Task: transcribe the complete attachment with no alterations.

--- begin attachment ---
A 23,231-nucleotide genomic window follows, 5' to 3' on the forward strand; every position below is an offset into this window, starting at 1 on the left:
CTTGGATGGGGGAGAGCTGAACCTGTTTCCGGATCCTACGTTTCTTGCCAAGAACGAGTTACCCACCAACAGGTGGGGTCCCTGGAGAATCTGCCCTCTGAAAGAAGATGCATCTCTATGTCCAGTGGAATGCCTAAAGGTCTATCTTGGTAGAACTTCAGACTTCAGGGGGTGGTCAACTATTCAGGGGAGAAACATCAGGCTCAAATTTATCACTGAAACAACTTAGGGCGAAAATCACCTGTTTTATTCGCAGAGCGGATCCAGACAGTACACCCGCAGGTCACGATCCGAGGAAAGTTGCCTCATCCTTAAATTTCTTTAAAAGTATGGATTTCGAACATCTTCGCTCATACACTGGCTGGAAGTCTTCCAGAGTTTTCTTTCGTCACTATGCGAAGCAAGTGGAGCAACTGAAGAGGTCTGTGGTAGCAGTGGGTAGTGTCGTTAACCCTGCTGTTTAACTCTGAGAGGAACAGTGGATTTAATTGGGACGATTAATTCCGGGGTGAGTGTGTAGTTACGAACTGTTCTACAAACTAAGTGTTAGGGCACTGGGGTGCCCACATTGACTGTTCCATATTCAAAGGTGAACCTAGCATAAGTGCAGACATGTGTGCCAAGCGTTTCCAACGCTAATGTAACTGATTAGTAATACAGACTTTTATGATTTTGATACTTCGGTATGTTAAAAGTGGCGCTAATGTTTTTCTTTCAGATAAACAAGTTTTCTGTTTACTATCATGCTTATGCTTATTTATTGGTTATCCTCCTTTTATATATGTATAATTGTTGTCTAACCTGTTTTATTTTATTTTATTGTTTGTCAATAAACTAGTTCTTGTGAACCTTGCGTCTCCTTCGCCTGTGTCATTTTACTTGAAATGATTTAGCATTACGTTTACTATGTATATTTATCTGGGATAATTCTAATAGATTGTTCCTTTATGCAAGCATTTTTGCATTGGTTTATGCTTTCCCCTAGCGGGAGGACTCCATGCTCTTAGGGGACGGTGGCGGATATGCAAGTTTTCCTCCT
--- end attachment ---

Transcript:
A 23,231-nucleotide genomic window follows, 5' to 3' on the forward strand; every position below is an offset into this window, starting at 1 on the left:
CTTGGATGGGGGAGAGCTGAACCTGTTTCCGGATCCTACGTTTCTTGCCAAGAACGAGTTACCCACCAACAGGTGGGGTCCCTGGAGAATCTGCCCTCTGAAAGAAGATGCATCTCTATGTCCAGTGGAATGCCTAAAGGTCTATCTTGGTAGAACTTCAGACTTCAGGGGGTGGTCAACTATTCAGGGGAGAAACATCAGGCTCAAATTTATCACTGAAACAACTTAGGGCGAAAATCACCTGTTTTATTCGCAGAGCGGATCCAGACAGTACACCCGCAGGTCACGATCCGAGGAAAGTTGCCTCATCCTTAAATTTCTTTAAAAGTATGGATTTCGAACATCTTCGCTCATACACTGGCTGGAAGTCTTCCAGAGTTTTCTTTCGTCACTATGCGAAGCAAGTGGAGCAACTGAAGAGGTCTGTGGTAGCAGTGGGTAGTGTCGTTAACCCTGCTGTTTAACTCTGAGAGGAACAGTGGATTTAATTGGGACGATTAATTCCGGGGTGAGTGTGTAGTTACGAACTGTTCTACAAACTAAGTGTTAGGGCACTGGGGTGCCCACATTGACTGTTCCATATTCAAAGGTGAACCTAGCATAAGTGCAGACATGTGTGCCAAGCGTTTCCAACGCTAATGTAACTGATTAGTAATACAGACTTTTATGATTTTGATACTTCGGTATGTTAAAAGTGGCGCTAATGTTTTTCTTTCAGATAAACAAGTTTTCTGTTTACTATCATGCTTATGCTTATTTATTGGTTATCCTCCTTTTATATATGTATAATTGTTGTCTAACCTGTTTTATTTTATTTTATTGTTTGTCAATAAACTAGTTCTTGTGAACCTTGCGTCTCCTTCGCCTGTGTCATTTTACTTGAAATGATTTAGCATTACGTTTACTATGTATATTTATCTGGGATAATTCTAATAGATTGTTCCTTTATGCAAGCATTTTTGCATTGGTTTATGCTTTCCCCTAGCGGGAGGACTCCATGCTCTTAGGGGACGGTGGCGGATATGCAAGTTTTCCTCCT